Essay on The Civil War and Reconstruction
The Civil War was the turning point in the US history, while the Reconstruction era has completed the achievements of the Civil War and changes launched by the war. At the same time, the outcomes of the Civil War and Reconstruction were disappointing to a large part of the US population, especially slave, whose liberation was one of the major drivers of the Civil War, but the Reconstruction granted them with basic rights and liberties. However, the position of African Americans did not change much. Nevertheless, the Civil War and Reconstruction have laid the foundation to the further development of the US as one nation but, at the same time, the Civil War and Reconstruction have laid the foundation to the further controversies between different social groups in the US society, such as the social tension between different racial groups.
Causes of the Civil War
The major cause of the Civil was slavery and attempts of its abolition triggered Southern states to protect their economic interests and traditional social order based on the exploitation of slaves. The slave labor comprised the core of Southern economy since slaves were employed on cotton plantations and other fields which allowed Southern states to boost their export of cotton mainly. In such a situation, the abolition of slavery would undermine the Southern economy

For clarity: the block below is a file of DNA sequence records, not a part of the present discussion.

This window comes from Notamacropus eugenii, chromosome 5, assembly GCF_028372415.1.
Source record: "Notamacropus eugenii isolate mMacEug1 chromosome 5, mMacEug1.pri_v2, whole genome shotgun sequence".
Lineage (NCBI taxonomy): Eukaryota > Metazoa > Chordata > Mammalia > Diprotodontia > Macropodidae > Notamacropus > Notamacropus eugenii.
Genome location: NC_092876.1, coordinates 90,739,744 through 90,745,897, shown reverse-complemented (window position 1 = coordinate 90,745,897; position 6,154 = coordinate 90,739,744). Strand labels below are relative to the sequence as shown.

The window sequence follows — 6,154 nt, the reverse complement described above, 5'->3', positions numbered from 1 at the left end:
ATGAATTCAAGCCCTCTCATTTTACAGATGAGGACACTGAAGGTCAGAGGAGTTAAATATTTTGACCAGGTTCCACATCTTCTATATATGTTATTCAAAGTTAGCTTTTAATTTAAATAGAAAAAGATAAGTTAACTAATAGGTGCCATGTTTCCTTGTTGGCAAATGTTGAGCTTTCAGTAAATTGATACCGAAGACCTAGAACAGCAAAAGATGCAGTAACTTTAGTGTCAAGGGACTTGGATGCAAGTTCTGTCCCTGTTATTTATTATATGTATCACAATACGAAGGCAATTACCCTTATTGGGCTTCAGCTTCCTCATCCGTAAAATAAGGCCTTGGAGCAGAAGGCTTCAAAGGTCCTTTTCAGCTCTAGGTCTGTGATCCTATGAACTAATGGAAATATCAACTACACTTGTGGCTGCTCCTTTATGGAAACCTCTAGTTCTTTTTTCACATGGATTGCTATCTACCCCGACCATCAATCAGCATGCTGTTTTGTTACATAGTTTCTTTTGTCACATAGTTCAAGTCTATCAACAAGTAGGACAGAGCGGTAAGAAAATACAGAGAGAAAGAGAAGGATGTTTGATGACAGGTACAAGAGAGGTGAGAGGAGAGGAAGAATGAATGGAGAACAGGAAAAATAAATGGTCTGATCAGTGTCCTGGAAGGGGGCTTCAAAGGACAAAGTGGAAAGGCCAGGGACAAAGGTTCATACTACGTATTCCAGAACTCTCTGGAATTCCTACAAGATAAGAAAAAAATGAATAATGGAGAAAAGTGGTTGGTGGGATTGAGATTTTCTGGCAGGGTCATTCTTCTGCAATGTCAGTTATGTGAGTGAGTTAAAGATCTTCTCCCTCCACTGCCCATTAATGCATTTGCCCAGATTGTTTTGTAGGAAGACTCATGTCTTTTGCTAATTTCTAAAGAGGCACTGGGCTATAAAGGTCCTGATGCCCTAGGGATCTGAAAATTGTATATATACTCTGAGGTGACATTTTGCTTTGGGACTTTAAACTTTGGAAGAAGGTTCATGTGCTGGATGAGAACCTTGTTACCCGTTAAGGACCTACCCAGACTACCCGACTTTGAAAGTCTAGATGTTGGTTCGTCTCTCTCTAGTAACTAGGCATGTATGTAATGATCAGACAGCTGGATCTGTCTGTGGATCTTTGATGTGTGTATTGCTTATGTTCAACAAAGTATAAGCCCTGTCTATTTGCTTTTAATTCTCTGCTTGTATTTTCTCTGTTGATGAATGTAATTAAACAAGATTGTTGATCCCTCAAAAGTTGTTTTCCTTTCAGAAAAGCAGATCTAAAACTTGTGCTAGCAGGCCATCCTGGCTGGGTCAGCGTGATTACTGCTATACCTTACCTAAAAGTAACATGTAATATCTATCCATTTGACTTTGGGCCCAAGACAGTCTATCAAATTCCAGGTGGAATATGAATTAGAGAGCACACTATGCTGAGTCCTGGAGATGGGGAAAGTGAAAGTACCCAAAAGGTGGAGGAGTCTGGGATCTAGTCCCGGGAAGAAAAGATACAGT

Furthermore, the growing disparity between industrialized North and Agricultural South misbalanced the power of Northern and Southern states. Slavery prevented South from radical changes and rapid industrialization, while the North needed resources available on the South and wanted to export capital to continue the industrialization of the nation.
Political struggle between abolitionist and proponents of slavery at the top political level laid the political ground for the Civil War. In this regard, attempts of Southern states to preserve larger rights and liberties that provided them with the larger autonomy and sovereignty confronted the growing pressure from the part of the federal government that attempted to take broader control over states.
Lincoln’s election as the President of the US triggered the secession of Southern states, who opposed to his policy of the abolition of slavery in the US. Southern states were unwilling to remain in the union with states opposing slavery, while the election of the President A. Lincoln meant the high probability of the abolition of slavery and Lincoln had started this policy since the beginning of his Presidency, as he took the office.
In response to the election of Lincoln, Southern states declared the secession from the US. Hence, the attempts of the North to regain the unity of the nation resulted in the outbreak of active military actions in the course of the Civil War (Epperson 192). The major developments of the Civil War included the Naval war which resulted in the blockade of Southern states but the superior navy of Northern states.
As the major ports were blocked, Southern states had grown exhausted and running out of resources essential for the maintenance of the struggle against the union forces. At this point, it is worth mentioning the fact that the North attempted to undermine the situation in Southern states, declaring the abolition of slavery and freeing all slaves, as the Northern army advanced southward (Norton 159). In such a way, they gained the support of slaves, who were eager to set themselves free. The Emancipation Proclamation issued by Lincoln in 1863 guaranteed the liberation of all slaves in rebellious states.